<b>Practice consistent draws.</b> Your weak hand should meet the gun high in front of your chest while keeping the gun close to the body until it’s pushed out to acquire the sight picture. The finger shouldn’t go into the triggerguard until the gun is horizontal.
<b>Your strong-hand grip should be high on the backstrap</b> with the gun in the web of your hand, with 50 percent or less of the grip coming from the strong hand in a two-handed grip. Grip pressure should be front to rear, like pliers, and the trigger finger should go where you need it to operate the trigger smoothly. The heel of the support hand should cover the part of the grip not covered by the strong hand. The strong thumb rides on top of the support-hand thumb without exerting downward pressure. The support hand should wrap over the strong hand and account for 50 percent or more of the total grip. With both hands, there should be no space between the fingers and the triggerguard, and they should be tight to the triggerguard’s bottom.
<b>Sight alignment begins with focusing on the target</b> until the gun is pushed out for the shot. Then your focus should change back to the front sight and be maintained through the shot and into the next shot.
<b>Trigger management is the most important aspect</b> of shooting a pistol. While other principles are important, consistent accuracy can never be achieved without proper trigger management. Your trigger pull method varies depending on the gun. Double-action triggers should be operated like a lever with a lot of finger on the trigger for better control. Guns with light single-action triggers, like tuned 1911s, should be operated like a push button, using a sensitive and light press to control the trigger. The trigger should be prepped by taking out any slack to the pressure wall and then pressing it until the gun goes off. It’s important to learn to shoot as soon as the sight picture is right. Cerino says, “If the target is not neutralized, you continue shooting every time the sight picture is aligned until it is.” With proper training and practice, the shooter can be conditioned to press the trigger to break when the sight picture is right.
<b>Follow through by maintaining contact with the trigger</b> while firing the shot and beginning the reset cycle during recoil. The sight picture should be maintained during recovery, and if the target isn’t down, the trigger cycle begins again with every shot coming from that pressure wall. Once the target is neutralized, the shooter should bring the gun back close to his or her body, scanning to break tunnel vision with the target to make sure there is no more danger, then holster the gun.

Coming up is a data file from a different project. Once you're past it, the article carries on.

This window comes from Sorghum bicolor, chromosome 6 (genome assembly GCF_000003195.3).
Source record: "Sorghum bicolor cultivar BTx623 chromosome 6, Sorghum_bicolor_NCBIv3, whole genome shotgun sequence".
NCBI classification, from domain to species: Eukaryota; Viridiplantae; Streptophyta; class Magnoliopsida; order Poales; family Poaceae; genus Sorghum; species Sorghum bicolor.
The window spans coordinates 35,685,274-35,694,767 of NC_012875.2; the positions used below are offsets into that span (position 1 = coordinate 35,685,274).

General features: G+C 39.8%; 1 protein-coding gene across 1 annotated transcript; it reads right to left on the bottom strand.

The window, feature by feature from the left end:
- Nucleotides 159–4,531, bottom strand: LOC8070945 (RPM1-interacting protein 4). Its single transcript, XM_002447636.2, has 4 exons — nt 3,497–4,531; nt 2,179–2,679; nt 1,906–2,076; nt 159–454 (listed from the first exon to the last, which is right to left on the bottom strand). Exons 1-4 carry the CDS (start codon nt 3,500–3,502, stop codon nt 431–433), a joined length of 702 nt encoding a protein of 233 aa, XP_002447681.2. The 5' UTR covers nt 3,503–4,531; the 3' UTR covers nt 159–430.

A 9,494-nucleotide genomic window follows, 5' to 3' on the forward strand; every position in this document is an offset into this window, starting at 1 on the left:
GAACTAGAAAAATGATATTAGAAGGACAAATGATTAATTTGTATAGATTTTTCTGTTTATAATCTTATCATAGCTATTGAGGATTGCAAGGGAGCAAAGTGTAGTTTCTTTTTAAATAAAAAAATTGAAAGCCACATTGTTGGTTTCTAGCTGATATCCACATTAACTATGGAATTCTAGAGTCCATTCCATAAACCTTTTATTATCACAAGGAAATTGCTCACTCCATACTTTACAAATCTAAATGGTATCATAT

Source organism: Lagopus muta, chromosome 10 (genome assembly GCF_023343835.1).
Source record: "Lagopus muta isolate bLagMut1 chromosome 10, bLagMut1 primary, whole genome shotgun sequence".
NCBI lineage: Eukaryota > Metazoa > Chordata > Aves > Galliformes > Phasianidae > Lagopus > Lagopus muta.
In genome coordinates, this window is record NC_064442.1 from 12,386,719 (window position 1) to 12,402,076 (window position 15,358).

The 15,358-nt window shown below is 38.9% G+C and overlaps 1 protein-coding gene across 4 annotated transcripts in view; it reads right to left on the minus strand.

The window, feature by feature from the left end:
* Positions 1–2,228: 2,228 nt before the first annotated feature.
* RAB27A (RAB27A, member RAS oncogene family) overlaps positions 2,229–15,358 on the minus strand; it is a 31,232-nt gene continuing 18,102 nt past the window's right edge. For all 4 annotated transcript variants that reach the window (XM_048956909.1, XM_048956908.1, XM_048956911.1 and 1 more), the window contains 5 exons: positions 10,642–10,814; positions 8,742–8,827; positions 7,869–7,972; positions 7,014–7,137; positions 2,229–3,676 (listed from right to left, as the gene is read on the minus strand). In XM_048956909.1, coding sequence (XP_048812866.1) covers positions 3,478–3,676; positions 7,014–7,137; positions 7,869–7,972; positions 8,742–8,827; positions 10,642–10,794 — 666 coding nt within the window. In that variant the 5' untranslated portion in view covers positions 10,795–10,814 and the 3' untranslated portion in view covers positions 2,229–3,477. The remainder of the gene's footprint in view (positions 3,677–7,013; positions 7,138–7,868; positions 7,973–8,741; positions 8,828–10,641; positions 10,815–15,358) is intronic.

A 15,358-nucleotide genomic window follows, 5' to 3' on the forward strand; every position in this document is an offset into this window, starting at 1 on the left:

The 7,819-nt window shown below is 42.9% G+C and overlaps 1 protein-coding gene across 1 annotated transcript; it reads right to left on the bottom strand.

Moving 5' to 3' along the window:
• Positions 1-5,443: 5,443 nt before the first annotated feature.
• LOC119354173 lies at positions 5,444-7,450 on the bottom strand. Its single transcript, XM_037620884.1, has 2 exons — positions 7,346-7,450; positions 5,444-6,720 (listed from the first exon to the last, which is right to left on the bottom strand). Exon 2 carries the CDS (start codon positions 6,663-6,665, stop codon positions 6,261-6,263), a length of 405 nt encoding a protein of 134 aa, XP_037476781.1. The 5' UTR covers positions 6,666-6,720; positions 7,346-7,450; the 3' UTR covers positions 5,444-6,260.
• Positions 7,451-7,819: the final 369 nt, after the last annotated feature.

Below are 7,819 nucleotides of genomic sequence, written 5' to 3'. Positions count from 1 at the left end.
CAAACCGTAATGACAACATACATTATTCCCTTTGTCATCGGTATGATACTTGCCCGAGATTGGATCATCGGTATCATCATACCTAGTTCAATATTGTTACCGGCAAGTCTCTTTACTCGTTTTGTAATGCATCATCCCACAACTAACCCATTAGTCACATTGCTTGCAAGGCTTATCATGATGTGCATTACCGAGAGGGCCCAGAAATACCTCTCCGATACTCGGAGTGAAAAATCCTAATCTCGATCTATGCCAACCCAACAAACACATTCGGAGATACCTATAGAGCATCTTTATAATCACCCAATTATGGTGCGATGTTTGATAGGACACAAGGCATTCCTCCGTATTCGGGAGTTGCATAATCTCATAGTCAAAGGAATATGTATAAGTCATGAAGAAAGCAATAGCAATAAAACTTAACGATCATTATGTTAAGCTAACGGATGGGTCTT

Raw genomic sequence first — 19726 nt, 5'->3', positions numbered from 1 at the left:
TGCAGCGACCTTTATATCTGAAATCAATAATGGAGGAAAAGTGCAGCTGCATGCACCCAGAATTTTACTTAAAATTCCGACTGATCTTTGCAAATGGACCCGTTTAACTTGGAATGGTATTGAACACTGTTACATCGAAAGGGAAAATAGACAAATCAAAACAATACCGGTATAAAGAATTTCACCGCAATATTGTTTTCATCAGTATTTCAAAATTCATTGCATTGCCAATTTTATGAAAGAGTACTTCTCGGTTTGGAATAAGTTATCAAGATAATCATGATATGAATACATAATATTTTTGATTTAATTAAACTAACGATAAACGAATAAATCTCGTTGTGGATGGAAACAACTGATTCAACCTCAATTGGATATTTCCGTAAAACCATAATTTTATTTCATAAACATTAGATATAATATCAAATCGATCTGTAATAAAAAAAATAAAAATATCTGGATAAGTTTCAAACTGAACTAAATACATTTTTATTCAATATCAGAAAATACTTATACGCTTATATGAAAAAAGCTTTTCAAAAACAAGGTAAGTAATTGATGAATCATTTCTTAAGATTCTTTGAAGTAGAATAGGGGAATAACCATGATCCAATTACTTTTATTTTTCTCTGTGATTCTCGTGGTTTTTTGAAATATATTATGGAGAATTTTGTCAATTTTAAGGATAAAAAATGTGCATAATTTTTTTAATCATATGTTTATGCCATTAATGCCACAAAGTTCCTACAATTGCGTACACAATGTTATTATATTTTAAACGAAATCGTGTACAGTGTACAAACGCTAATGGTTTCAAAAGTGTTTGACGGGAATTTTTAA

I first met Chris Cerino at the 2011 Bianchi Cup. It was just after the first season of the History Channel’s ‘Top Shot” TV series, and he was just starting his training company, the Cerino Consulting & Training Group. He was an excellent shooter and had an infectious, positive attitude. Later, I took his four-day Diagnostic Pistol Instructor Course and learned more about teaching pistol shooting than I’d acquired in the previous 30 years of teaching people to shoot. A former federal air marshal and a shooting instructor for the agency, Cerino has an analytical approach to training shooters. He has thought out the issues that prevent good performance and has a way of presenting them that’s revealing and helpful.
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As a former air marshal, Cerino stresses the importance of accuracy, advising that accuracy takes precedence over speed—but don’t think he can’t shoot fast. His methods come from long hours of practice with the air marshals, sitting for long hours before a Simunition gunfight is initiated by a simulated attacker. Shots must be accurate and fast in that kind of environment. With training and practice, a shooter can acquire the sight picture and get off shots both quickly and accurately.
Scroll through the gallery above to learn about Chris Cerino’s five shooting fundamentals.
This article was originally published in “Combat Handguns” July/August 2017. To order a copy, visit outdoorgroupstore.com.
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